FireWire, on the other hand, hands out a smidge more bite and attack to guitar strings and female vocals. Due to a bit more "present" presence region, voices are more intelligible and denser. There will be more recordings that sound hotter or forward with FireWire when compared to USB, but if the system or music is already on the relaxed side, then FireWire will appear to present more palpability. As a corollary, as one turns up the volume higher and higher, especially with recordings that are a bit hot, many will prefer the USB input's smoother, airier....
These differences manifest themselves differently depending on the music being played. Going from USB to FireWire can be visualized this way. With USB, Imagine bloomy, air-infused clouds filling the back wall. The clouds are softly-lit white and fluffy like cotton candy. With FireWire, the clouds get slightly less fluffy and denser. They take on more obvious shape with clearer outlines and seem to be lit with a bit less soft white light, which shows the aspects of cloud folds better but overall with less ethereal effect.
Different USB and FireWire cables present different sound characteristics also, so the degree of the differences between USB and FireWire input described above can range from slight to moderate depending on the cable configuration as well, which makes the comparison even more difficult. It's additionally difficult to choose between USB and FireWire because different recordings will slightly favor one or the other, plus different system synergy and individual tastes will prefer one over the other. Truth is both interfaces are excellent, just like good S/PDIF via RCA or AES/EBU via XLR input into the Weiss.
I recently attended T.H.E. (The Home Entertainment) Show in Newport Beach, CA where I listened to dozens of digital front-ends as well as vinyl, and I must say that while many systems sounded excellent, I did not walk away thinking "I must have this DAC!" My limited "show-conditions" impression is that DAC202 should have no trouble providing fabulous source for any of the systems. I also did get a chance to listen to Weiss Engineering Jason transport ($24,000) and Media Plus DAC ($20,000) combo as well, and as great as that system sounded, I was impressed by the rough similarities in the overall sound signature to my home reference system with DAC202, e.g. high resolution without brightness or grain, finely gradated dynamics, and just a sense of naturalness and easeful soul. Obviously different systems, rooms, show-conditions, etc dictates that this is not a scientific comparison by any means, but hey, if one cannot possibly ever afford a $40,000 plus front-end, DAC202 certainly should be in the consideration.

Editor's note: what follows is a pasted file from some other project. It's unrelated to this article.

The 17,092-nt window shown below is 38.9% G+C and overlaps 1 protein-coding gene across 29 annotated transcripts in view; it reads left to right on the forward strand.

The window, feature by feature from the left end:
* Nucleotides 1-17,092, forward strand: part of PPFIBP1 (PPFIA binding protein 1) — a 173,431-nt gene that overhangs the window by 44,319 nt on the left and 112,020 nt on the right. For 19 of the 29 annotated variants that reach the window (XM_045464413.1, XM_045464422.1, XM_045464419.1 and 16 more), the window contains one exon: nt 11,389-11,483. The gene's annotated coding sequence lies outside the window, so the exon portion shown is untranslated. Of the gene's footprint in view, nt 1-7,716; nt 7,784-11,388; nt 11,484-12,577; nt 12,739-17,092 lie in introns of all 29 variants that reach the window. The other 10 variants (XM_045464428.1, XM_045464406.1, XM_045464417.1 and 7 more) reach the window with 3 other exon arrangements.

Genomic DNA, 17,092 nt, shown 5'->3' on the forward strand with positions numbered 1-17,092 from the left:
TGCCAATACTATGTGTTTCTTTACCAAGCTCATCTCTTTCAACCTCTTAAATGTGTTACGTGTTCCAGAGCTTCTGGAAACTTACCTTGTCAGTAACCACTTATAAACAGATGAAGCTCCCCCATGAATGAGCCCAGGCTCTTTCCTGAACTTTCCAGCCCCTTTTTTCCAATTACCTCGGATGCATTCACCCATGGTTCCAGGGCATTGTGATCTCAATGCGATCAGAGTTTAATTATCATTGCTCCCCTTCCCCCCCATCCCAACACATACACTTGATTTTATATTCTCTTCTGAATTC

My previous reservations regarding DAC202 involved mainly the price and less-than-tank-like build and mass. Same applies to DAC202u, but additionally, I was not exactly happy to see the way USB input was implemented. The USB connector was installed where the S/PDIF output RCA jack previously resided, meaning one can no longer use S/PDIF output from DAC202. There is still AES/EBU output available, but one would expect a product in this price range to have a separate USB connector installed without disabling a pre-existing feature. I have inquired Weiss regarding this omission, but apparently it was a necessity due to USB being an add-on.
On the bright side, I had noted in DAC202 review that the FireWire connector was too close to the power IEC connector, such that thick audiophile FireWire cable would not fit well when thick audiophile power cord is used. On DAC202u, and presumably on all subsequent Weiss DAC202 units, the IEC connector was turned around 180 degrees, which increases the distance to the FireWire connector. My thick audiophile FireWire cable now fits fine without issue.
Sampling rates: 44.1 kHz up to 192 kHz @ 24 Bits
Digital Inputs: AES/EBU or S/PDIF on XLR, S/PDIF via RCA, TosLink optical and FireWire. Wordsync input on BNC connector.
Digital Outputs: AES/EBU on XLR, S/PDIF on RCA, and FireWire. Wordsync output on BNC connector.
Analog Output: Stereo via balanced XLR and unbalanced via RCA.
Headphone Output: Standard 1/4" Jack
Level Control Main Output: Four coarse settings via relays (analog domain), fine setting via rotary encoder (digital domain). Level control can be defeated for the main output.
IR Remote Control: Power, Volume, Input sources, DAC upsampling filter type, and absolute phase.
Dimensions: 30cm x 19cm x 8cm (DxWxH)
Available in silver or black finish
Price: DAC202 is $6966 and $7694 for DAC202U
United States Distributor